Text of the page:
A Slice of Life: Concept Hierarchies and Pizza Delivery
An adapted excerpt from Philosophy for Heroes: Knowledge.
In our lifetime, we learn many concepts. A “concept” is determined by the nature of an entity. A simple example: we learn the concept of “furniture” early on, and as we are introduced to types of furniture (e.g., high-chair, table, bed), we can apply what we know about the original concept to new entities. Hence, we need not consider each situation (i.e., something to sit on, or sleep on) over and over again. If we apply these dependencies of specialization to more general concepts, a structure arises—a concept hierarchy.
A concept hierarchy is a tree-like structure consisting of concepts, defined by the definitions of given connections (e.g., “chair” and “table” are furniture, the concept “furniture” would thus constitute the root of a tree and “chair” and “table” are two successive branches).
Let us consider the example of a pizza delivery company. There, orders, inquiries, customers, and employees must be managed. The first step of management is an accurate grasp of the current situation. Instead of verbally surveying each employee and customer and placing a summary in a file, we abstract the properties of the relationship to each respective person. The employees may have much to tell about their lives, but only a few items of data are important for the payment of their wages, such as a name and bank account number. The same holds for the client, for whom we actually require only a delivery address. In addition, we must manage our products (the pizzas) and the individual inquiries and orders. In the construction of our concept hierarchy, we try to determine only the relevant properties of an entity and disregard all other information.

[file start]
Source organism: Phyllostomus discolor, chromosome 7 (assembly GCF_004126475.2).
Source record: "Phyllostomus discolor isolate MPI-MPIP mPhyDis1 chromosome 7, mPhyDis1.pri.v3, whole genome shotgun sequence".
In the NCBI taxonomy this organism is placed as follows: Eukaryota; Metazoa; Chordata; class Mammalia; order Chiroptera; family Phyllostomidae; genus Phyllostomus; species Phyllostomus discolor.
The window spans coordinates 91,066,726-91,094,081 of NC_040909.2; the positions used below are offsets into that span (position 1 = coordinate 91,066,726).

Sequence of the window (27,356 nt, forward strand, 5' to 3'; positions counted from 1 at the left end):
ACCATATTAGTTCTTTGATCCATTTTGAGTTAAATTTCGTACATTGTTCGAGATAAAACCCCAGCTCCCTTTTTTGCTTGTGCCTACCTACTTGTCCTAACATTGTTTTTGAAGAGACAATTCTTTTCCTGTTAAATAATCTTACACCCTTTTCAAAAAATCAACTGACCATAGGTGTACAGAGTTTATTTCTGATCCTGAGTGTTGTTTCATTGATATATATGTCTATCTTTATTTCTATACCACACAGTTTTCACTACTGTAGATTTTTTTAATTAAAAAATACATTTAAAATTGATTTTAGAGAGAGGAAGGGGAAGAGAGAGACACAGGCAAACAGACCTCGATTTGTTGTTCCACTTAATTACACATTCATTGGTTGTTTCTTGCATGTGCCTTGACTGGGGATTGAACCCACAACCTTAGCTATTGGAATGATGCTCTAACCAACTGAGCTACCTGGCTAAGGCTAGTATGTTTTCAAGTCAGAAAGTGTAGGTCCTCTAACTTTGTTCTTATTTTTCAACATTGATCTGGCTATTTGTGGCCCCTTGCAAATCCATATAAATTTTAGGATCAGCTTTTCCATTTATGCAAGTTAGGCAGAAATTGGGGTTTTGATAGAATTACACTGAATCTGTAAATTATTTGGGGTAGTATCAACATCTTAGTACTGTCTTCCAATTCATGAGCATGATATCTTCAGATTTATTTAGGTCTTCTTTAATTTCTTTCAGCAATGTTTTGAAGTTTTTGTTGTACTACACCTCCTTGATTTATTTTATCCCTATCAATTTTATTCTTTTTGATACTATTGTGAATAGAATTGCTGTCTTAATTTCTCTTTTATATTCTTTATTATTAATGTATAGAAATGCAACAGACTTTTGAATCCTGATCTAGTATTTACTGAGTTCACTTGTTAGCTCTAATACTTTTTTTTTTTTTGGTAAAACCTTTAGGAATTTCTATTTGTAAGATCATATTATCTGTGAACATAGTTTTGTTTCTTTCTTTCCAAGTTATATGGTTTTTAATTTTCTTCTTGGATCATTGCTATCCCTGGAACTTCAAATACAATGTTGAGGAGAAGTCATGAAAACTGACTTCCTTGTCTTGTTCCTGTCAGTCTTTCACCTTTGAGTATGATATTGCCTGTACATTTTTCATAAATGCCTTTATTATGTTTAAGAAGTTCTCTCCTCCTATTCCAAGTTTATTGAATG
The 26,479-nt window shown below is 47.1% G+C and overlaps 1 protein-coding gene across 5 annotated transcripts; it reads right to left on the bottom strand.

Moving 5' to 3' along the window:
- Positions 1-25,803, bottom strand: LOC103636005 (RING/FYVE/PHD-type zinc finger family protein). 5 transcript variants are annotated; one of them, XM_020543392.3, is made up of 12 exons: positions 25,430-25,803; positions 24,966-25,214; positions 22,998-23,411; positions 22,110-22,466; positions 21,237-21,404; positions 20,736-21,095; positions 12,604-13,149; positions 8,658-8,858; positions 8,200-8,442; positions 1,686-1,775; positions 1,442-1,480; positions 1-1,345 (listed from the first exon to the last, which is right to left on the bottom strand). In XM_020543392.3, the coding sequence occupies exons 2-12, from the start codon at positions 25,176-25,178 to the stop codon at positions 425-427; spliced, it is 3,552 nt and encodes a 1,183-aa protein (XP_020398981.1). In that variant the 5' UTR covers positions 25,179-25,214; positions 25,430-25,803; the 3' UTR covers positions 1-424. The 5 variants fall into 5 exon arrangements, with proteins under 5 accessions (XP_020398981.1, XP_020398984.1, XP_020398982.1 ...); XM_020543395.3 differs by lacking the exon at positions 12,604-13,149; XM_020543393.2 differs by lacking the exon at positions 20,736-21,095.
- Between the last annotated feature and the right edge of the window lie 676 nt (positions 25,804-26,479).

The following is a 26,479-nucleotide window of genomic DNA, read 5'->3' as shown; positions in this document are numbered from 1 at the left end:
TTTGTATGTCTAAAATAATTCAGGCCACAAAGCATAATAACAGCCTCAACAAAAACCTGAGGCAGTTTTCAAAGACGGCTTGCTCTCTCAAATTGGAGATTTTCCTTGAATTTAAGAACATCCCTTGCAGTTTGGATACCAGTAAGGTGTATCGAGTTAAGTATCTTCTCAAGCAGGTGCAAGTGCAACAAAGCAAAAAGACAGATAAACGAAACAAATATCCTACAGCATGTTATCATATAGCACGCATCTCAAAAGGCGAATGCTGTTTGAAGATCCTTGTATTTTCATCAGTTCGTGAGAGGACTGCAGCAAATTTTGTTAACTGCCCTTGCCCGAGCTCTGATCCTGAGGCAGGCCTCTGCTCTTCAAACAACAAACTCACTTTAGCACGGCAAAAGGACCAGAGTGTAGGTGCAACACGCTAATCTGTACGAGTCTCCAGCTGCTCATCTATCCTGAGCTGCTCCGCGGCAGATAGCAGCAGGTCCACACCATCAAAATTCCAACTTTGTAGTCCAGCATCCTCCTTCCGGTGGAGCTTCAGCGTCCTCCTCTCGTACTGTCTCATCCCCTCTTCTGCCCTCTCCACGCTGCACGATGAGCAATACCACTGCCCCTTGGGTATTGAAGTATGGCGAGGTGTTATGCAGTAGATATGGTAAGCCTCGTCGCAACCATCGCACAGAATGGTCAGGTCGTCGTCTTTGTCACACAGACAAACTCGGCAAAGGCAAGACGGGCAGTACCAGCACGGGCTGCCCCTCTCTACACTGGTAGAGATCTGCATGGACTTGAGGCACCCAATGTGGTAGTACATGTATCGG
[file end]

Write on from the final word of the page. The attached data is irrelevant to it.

As all the parts of our pizza company should at the same time refer to identifiable entities with a creation date, they should inherit from a more general concept named “entity.” And obviously, “clients” and “employees” are persons; we can thus let properties such as the address inherit from a more general concept, “person.” With the definition of “order” and “request,” we must in both cases reference the person placing the order (customer) and the employee processing the order (employee), and thus generalize the properties in a concept called “process.” Let us supplement these definitions with properties of the customer (his account), the employee (his position in the company), the order (the ordered product), and the request (the customer’s message); we now obtain a schematic construction of this small slice of the world:
As this example shows, a concept hierarchy allows us to base our understanding of reality on things we know to be true. We can add details as necessary, but we don’t need to reinvent the wheel (or the pizza) from scratch every time.
And that, my friend, explains what pizza and philosophy have in common: begin with what is true, rely on that, and allow that to direct your decisions.